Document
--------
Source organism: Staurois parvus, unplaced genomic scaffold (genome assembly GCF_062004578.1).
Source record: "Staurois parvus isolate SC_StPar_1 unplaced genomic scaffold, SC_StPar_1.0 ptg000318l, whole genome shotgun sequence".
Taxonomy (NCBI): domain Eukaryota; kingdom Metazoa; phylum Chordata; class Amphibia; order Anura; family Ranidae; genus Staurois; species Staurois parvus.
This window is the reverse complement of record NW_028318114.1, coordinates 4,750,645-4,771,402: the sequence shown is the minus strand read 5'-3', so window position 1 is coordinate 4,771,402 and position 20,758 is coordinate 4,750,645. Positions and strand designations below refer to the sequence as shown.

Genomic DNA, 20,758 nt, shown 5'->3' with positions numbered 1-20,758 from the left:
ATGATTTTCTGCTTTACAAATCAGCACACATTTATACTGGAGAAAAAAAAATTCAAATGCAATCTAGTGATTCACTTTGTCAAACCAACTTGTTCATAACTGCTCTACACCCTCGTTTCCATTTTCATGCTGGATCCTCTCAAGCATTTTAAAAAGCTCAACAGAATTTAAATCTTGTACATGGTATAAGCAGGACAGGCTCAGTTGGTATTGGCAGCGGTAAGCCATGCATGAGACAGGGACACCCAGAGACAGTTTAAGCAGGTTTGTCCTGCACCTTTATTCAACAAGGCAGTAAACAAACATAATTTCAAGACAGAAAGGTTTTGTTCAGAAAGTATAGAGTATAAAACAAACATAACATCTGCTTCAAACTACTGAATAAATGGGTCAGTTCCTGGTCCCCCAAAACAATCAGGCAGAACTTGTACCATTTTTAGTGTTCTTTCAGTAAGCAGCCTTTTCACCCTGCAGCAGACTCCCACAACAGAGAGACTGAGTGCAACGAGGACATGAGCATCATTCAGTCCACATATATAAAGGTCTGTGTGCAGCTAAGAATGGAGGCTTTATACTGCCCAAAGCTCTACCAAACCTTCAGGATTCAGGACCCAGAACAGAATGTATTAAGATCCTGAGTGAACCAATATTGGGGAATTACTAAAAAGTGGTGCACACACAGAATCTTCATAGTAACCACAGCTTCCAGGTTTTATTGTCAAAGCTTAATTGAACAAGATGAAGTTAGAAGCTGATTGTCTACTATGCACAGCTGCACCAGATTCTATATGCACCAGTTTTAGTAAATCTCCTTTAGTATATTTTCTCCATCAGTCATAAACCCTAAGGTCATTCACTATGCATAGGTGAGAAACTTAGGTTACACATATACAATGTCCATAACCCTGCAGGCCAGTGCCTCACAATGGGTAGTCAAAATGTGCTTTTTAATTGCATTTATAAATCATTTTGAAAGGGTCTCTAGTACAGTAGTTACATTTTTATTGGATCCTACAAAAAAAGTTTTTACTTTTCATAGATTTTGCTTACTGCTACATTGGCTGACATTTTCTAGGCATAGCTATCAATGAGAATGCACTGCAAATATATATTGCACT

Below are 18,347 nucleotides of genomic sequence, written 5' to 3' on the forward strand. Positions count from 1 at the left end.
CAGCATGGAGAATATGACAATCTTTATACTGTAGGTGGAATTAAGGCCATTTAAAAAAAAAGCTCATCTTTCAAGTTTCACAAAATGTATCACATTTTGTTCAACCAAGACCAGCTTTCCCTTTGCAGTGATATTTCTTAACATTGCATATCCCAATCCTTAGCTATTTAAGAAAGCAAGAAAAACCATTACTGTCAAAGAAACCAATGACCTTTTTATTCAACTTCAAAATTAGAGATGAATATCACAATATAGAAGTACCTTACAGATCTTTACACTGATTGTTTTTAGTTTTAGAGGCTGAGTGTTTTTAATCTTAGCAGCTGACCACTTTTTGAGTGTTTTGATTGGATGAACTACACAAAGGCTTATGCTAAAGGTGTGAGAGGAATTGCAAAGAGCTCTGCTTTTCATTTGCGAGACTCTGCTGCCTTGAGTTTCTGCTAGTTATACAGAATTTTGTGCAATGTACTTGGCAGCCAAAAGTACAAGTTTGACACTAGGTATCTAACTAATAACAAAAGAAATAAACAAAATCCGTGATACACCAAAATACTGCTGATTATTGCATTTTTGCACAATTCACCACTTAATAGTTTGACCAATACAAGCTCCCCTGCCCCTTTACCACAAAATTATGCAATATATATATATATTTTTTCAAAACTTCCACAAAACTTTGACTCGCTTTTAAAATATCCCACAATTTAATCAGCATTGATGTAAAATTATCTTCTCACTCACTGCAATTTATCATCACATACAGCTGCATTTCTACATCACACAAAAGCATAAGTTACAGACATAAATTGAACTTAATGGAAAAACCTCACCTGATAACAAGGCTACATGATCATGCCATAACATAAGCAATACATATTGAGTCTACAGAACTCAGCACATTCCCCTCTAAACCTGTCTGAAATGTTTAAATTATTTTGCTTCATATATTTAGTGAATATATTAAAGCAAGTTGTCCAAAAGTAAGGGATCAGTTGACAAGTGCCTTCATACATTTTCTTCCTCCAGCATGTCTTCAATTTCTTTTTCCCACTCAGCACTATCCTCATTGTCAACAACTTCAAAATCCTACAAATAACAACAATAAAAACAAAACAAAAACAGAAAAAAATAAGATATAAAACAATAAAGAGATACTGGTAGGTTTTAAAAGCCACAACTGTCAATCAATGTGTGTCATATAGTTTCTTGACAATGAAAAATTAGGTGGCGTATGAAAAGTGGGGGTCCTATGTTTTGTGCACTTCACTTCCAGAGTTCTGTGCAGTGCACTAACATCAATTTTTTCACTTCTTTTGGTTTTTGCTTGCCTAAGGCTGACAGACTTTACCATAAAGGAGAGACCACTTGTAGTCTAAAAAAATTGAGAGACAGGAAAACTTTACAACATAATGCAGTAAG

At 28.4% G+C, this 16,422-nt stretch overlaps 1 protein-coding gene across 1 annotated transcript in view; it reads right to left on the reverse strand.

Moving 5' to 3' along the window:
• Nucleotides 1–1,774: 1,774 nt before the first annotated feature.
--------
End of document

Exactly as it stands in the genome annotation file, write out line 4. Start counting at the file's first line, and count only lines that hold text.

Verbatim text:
This window is the reverse complement of record NW_028318114.1, coordinates 4,750,645-4,771,402: the sequence shown is the minus strand read 5'-3', so window position 1 is coordinate 4,771,402 and position 20,758 is coordinate 4,750,645. Positions and strand designations below refer to the sequence as shown.